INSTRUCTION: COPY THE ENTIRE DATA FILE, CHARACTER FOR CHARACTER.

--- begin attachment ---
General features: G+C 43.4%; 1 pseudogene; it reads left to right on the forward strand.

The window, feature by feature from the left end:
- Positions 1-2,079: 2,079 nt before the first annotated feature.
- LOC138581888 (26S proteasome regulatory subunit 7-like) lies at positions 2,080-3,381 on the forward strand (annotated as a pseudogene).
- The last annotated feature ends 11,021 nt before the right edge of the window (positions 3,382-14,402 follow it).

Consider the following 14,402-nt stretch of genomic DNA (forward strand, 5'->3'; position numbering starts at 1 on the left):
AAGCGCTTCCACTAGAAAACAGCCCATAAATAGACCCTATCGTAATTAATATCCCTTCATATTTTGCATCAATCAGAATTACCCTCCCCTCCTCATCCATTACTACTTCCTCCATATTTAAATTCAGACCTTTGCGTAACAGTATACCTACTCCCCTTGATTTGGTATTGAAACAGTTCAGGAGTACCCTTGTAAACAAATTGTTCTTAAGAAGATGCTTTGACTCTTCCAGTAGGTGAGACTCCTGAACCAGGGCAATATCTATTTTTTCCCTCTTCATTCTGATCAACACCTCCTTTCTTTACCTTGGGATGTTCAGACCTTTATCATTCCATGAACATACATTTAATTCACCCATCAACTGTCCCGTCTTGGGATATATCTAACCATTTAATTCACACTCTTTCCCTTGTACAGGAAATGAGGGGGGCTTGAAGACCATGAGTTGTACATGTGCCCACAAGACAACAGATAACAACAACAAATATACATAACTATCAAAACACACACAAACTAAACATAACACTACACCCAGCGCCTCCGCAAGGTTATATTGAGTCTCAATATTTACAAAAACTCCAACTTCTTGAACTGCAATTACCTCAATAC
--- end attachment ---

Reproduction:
General features: G+C 43.4%; 1 pseudogene; it reads left to right on the forward strand.

The window, feature by feature from the left end:
- Positions 1-2,079: 2,079 nt before the first annotated feature.
- LOC138581888 (26S proteasome regulatory subunit 7-like) lies at positions 2,080-3,381 on the forward strand (annotated as a pseudogene).
- The last annotated feature ends 11,021 nt before the right edge of the window (positions 3,382-14,402 follow it).

Consider the following 14,402-nt stretch of genomic DNA (forward strand, 5'->3'; position numbering starts at 1 on the left):
AAGCGCTTCCACTAGAAAACAGCCCATAAATAGACCCTATCGTAATTAATATCCCTTCATATTTTGCATCAATCAGAATTACCCTCCCCTCCTCATCCATTACTACTTCCTCCATATTTAAATTCAGACCTTTGCGTAACAGTATACCTACTCCCCTTGATTTGGTATTGAAACAGTTCAGGAGTACCCTTGTAAACAAATTGTTCTTAAGAAGATGCTTTGACTCTTCCAGTAGGTGAGACTCCTGAACCAGGGCAATATCTATTTTTTCCCTCTTCATTCTGATCAACACCTCCTTTCTTTACCTTGGGATGTTCAGACCTTTATCATTCCATGAACATACATTTAATTCACCCATCAACTGTCCCGTCTTGGGATATATCTAACCATTTAATTCACACTCTTTCCCTTGTACAGGAAATGAGGGGGGCTTGAAGACCATGAGTTGTACATGTGCCCACAAGACAACAGATAACAACAACAAATATACATAACTATCAAAACACACACAAACTAAACATAACACTACACCCAGCGCCTCCGCAAGGTTATATTGAGTCTCAATATTTACAAAAACTCCAACTTCTTGAACTGCAATTACCTCAATAC